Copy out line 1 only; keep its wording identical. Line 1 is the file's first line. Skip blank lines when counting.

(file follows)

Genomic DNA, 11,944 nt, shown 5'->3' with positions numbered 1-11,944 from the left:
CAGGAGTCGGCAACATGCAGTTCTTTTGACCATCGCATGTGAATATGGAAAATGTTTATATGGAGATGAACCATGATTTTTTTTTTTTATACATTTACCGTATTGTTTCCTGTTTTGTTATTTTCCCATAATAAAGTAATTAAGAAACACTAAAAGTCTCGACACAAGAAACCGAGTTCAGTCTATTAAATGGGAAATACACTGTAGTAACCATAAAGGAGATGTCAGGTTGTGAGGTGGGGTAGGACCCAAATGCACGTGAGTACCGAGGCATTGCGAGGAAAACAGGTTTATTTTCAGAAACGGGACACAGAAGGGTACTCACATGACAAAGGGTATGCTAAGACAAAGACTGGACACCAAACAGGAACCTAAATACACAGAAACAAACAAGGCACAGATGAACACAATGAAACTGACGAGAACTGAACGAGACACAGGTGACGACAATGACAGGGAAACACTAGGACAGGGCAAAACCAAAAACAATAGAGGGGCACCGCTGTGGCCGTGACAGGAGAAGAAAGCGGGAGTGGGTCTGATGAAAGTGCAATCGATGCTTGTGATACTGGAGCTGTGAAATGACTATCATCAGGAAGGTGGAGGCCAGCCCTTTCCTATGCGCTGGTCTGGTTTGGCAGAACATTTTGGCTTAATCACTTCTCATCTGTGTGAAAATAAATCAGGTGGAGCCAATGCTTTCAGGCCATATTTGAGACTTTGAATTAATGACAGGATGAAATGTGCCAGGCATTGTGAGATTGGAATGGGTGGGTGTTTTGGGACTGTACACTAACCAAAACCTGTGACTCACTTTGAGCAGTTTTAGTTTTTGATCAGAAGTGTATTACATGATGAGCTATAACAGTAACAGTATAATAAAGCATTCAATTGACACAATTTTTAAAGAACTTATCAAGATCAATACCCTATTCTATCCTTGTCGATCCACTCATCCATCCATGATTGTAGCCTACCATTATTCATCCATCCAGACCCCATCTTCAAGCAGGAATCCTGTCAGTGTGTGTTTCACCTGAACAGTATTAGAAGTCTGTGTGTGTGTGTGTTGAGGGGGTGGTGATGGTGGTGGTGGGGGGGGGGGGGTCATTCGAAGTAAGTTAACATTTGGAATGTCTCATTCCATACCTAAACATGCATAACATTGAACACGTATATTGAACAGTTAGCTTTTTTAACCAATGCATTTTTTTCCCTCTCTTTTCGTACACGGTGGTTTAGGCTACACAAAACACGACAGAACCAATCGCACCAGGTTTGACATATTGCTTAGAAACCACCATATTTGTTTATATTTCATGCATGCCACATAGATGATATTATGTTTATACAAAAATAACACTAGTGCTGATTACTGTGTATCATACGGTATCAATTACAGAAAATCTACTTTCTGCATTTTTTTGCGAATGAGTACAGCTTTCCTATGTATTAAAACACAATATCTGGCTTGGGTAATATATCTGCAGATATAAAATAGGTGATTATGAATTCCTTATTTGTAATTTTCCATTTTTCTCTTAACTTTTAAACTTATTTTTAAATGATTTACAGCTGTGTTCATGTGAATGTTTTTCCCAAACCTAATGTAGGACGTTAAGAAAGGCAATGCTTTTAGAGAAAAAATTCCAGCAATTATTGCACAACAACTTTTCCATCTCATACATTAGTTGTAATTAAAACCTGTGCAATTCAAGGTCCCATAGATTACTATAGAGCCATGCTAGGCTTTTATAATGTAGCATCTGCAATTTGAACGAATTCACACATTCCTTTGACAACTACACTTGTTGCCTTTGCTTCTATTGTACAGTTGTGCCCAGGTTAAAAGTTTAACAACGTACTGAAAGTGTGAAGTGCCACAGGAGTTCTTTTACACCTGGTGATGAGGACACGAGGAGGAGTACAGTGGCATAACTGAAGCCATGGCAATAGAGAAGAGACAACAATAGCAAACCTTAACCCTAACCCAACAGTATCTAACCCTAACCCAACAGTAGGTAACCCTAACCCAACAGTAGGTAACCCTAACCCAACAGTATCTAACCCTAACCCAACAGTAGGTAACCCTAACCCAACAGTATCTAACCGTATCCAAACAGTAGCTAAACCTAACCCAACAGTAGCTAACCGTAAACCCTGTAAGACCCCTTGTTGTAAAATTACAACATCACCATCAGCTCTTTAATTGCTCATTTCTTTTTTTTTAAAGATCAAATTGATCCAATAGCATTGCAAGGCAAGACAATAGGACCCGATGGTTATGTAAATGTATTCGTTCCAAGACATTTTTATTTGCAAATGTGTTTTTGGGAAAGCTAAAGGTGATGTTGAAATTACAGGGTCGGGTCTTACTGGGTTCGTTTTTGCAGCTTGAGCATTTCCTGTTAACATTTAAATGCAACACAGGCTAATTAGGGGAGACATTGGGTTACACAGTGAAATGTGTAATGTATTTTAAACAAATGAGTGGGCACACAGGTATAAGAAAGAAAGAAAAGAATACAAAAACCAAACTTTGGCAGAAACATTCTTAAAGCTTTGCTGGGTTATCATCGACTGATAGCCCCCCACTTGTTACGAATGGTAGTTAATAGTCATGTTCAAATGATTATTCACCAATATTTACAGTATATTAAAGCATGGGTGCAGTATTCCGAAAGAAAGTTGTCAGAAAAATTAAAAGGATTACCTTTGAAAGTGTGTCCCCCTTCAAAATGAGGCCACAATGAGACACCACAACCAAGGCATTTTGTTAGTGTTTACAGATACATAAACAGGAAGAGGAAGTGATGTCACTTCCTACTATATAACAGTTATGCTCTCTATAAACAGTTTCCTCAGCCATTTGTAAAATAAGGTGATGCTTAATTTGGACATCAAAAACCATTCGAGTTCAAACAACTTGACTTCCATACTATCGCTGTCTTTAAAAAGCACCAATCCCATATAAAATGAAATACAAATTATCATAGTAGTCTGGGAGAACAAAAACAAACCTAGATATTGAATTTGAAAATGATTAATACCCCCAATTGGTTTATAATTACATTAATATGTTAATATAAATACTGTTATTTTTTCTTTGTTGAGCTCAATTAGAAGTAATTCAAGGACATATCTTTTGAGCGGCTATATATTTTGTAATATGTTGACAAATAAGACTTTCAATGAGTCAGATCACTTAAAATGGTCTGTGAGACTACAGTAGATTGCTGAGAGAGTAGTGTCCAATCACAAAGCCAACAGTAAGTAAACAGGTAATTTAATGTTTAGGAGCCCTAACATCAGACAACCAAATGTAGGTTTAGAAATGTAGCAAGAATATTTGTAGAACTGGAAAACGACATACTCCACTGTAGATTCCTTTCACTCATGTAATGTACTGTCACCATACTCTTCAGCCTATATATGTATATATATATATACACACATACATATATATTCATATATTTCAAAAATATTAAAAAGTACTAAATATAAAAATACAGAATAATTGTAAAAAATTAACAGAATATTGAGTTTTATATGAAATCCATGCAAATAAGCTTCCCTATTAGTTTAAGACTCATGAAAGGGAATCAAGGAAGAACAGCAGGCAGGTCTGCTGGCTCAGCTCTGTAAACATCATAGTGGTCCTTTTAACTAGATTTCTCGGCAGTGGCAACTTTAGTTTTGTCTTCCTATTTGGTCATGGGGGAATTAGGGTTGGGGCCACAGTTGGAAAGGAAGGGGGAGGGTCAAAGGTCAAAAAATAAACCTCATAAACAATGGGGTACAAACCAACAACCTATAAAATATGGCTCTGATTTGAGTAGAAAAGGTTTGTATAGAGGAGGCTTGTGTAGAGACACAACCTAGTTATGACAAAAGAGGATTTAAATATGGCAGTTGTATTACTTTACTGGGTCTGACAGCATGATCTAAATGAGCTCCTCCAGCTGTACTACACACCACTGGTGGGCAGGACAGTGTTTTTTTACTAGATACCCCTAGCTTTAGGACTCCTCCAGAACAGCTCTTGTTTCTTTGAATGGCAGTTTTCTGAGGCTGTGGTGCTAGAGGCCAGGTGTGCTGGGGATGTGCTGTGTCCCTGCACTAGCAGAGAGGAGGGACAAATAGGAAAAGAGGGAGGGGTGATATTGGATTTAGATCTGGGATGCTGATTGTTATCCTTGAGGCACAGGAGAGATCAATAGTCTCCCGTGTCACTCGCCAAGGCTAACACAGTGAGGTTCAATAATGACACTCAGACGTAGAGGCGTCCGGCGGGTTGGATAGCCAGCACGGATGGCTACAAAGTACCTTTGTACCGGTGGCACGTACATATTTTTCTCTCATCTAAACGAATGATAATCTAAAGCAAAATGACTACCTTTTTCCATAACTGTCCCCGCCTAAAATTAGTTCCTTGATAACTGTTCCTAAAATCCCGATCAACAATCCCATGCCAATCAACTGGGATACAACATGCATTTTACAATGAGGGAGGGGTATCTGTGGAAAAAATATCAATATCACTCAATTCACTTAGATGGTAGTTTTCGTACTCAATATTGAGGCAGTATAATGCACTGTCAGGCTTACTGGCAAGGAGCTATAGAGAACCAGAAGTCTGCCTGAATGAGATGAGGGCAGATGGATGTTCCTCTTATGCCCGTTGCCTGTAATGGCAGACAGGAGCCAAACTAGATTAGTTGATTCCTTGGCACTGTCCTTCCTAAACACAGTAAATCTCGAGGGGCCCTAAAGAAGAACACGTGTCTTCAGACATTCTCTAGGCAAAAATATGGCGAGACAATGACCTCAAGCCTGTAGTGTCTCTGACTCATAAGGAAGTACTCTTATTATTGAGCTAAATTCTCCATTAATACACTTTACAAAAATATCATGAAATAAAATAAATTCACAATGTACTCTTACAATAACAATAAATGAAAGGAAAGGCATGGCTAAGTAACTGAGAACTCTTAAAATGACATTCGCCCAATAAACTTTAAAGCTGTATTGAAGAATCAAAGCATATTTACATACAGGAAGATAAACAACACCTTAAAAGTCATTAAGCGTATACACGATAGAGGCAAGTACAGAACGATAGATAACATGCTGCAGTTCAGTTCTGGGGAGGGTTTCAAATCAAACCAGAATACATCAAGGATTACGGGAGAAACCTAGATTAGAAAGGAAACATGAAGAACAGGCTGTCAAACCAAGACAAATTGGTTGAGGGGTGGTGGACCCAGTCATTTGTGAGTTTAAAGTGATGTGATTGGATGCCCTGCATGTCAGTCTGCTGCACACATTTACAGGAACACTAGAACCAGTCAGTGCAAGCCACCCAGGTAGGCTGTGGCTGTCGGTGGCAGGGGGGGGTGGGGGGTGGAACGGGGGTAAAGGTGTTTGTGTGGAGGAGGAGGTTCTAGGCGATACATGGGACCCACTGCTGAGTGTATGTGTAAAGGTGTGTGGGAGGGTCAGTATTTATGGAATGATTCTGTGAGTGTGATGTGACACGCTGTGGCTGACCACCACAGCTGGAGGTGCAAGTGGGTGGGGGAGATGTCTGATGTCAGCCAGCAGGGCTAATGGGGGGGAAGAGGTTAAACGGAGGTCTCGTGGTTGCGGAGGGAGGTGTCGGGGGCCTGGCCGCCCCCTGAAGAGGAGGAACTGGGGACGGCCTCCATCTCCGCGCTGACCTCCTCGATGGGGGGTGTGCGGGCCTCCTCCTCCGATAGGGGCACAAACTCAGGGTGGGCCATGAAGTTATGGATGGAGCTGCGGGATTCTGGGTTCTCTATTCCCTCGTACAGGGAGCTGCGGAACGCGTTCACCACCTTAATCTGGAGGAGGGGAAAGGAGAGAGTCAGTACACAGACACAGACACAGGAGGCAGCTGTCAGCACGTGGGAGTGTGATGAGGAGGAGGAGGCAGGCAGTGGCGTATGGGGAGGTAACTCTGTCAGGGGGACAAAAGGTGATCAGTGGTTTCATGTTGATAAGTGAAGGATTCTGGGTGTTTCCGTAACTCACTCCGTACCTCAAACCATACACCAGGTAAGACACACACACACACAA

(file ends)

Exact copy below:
Genomic DNA, 11,944 nt, shown 5'->3' with positions numbered 1-11,944 from the left: